Malcolm Turnbull has used all of his oratorical might to rip into Fraser MP Andrew Leigh, saying the Canberra politician has had electrodes attached to his head in an attempt to make him stupid all the time.
The Communications Minister, on the back of a dorothy dixer in the House of Representatives, was outlining the value for money of the Coalition's broadband rollout compared to the Labor Party's effort which he said was done "on the back of a beer coaster on a VIP flight from Sydney to Brisbane".
"We know that a Conrovian fog has fallen over the Labor Party, which prevents them from acting in a rational manner," Mr Turnbull said, with the term "Conrovian" being a favourite label to refer to thinking linked with Senator Stephen Conroy.
"It causes them to deny budget realities, the consequences of their wastefulness, the $667 billion of debt we were headed to without any change."
Mr Turnbull then said the fog sometimes breaks and that "I come not to embarrass honourable member for Fraser [Mr Leigh] but to praise him.
"For I'm very concerned, as we all are, that the Conrovian nonsense that he's forced to spill out occasionally nowadays will live after him but the wisdom and economic rationalist will be buried in his bones unless we draw people's attention to it.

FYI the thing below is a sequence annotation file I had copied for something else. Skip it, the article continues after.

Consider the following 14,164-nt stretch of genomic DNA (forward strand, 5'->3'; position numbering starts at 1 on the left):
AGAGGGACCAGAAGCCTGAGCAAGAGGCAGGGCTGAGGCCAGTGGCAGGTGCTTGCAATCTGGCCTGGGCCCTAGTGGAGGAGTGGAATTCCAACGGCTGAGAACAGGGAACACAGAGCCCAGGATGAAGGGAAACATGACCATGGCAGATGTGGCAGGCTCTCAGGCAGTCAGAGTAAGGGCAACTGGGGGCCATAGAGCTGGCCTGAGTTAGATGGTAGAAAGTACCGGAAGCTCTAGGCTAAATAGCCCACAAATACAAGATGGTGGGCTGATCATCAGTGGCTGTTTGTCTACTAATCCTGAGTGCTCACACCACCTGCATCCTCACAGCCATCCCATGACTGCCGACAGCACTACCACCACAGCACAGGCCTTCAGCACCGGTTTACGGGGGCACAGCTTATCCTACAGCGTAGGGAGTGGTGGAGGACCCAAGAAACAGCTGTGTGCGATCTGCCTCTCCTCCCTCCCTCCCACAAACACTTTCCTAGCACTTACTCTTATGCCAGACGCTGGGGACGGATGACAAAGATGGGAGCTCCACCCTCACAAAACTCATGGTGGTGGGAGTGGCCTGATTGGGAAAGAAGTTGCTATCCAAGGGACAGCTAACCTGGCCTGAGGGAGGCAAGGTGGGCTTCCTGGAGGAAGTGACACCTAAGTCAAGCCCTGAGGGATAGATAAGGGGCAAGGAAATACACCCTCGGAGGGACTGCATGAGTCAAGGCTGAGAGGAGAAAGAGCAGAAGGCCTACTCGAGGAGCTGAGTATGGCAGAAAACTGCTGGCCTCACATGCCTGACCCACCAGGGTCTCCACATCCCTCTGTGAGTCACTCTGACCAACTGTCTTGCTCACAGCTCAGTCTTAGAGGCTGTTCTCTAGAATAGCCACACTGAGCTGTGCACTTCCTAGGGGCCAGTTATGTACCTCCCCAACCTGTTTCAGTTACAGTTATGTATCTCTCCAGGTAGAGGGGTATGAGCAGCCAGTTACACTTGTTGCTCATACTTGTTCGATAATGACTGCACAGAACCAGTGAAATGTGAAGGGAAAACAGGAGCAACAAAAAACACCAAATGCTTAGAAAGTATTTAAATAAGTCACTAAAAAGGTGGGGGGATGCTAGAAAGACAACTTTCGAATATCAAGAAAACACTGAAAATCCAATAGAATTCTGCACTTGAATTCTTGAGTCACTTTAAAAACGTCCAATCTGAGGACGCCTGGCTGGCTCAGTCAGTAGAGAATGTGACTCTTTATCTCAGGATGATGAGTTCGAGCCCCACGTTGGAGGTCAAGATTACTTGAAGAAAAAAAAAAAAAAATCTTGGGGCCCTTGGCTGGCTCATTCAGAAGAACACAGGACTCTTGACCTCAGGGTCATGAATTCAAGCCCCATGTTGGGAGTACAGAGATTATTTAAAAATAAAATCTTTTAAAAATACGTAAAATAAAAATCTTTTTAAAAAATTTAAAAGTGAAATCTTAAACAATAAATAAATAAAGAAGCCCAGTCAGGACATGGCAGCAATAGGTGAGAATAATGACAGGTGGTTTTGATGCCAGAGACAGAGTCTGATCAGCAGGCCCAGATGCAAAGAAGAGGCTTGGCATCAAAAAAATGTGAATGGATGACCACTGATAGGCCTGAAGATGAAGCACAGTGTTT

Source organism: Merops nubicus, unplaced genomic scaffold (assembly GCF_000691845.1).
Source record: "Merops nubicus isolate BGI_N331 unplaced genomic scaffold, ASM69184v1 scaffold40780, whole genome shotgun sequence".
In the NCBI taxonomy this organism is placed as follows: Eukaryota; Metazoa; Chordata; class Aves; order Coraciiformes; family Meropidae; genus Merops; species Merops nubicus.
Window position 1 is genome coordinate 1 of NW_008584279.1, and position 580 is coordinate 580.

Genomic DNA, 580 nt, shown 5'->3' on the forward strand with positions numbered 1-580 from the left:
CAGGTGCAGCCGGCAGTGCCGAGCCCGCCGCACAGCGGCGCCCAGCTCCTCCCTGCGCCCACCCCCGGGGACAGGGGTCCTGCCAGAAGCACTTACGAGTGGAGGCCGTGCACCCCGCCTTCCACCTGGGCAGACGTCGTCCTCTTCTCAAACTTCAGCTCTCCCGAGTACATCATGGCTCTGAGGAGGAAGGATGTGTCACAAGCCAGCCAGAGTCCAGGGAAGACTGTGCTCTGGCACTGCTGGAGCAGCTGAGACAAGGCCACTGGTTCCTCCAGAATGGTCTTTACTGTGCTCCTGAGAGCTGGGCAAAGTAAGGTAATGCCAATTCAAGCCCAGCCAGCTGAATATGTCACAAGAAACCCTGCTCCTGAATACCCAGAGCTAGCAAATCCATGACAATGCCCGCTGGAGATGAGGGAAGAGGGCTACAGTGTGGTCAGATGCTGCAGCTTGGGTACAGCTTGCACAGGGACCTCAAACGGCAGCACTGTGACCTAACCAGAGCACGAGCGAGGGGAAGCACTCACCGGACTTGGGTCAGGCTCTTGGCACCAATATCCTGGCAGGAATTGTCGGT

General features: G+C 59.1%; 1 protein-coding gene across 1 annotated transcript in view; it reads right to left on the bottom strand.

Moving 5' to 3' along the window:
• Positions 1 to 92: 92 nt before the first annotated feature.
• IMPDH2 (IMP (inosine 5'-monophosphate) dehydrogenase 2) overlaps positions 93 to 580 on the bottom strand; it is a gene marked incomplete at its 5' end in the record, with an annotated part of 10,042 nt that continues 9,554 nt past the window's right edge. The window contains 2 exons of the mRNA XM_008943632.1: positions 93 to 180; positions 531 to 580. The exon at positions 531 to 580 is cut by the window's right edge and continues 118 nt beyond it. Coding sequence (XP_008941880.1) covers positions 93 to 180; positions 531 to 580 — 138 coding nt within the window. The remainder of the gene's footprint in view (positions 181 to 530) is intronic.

"You can imagine the thought reform the member for Fraser's had to have.
"You can imagine the electrodes going on to him, to stop him being rational, as they give him another jolt.
"You can imagine him coming out of the bunker, shaking and spouting nonsense about no budget crisis.
"Imagine the electricity bill of that exercise, imagine the carbon emissions, it's extraordinarily wasteful.
"But every now and then, you see it's very hard to cause somebody who is highly intelligent to be stupid all the time, it really is.
"Even the Labor party is unable to do that. And we know they regret it. You can imagine them saying 'if only we'd got him from the AWU [Australian Workers Union], not the ANU [Australian National University].
"It was only a couple of weeks ago he said on the radio here in Canberra: 'I think infrastructure is a good thing, but I do see a risk they are returning to the old pork barreling model in which you don't do proper cost-benefit analysis'.
"What model was that? That was the Conrovian model. I could understand why you'd be apprehensive. If I hung around the people you do, I'd be very worried about that sort of thing."
In response, Mr Leigh said: "Like Malcolm Turnbull, I look forward to seeing the cost-benefit analysis for the Liberal Party's Direct Action scheme, their fig leaf for failing to take real action on climate change."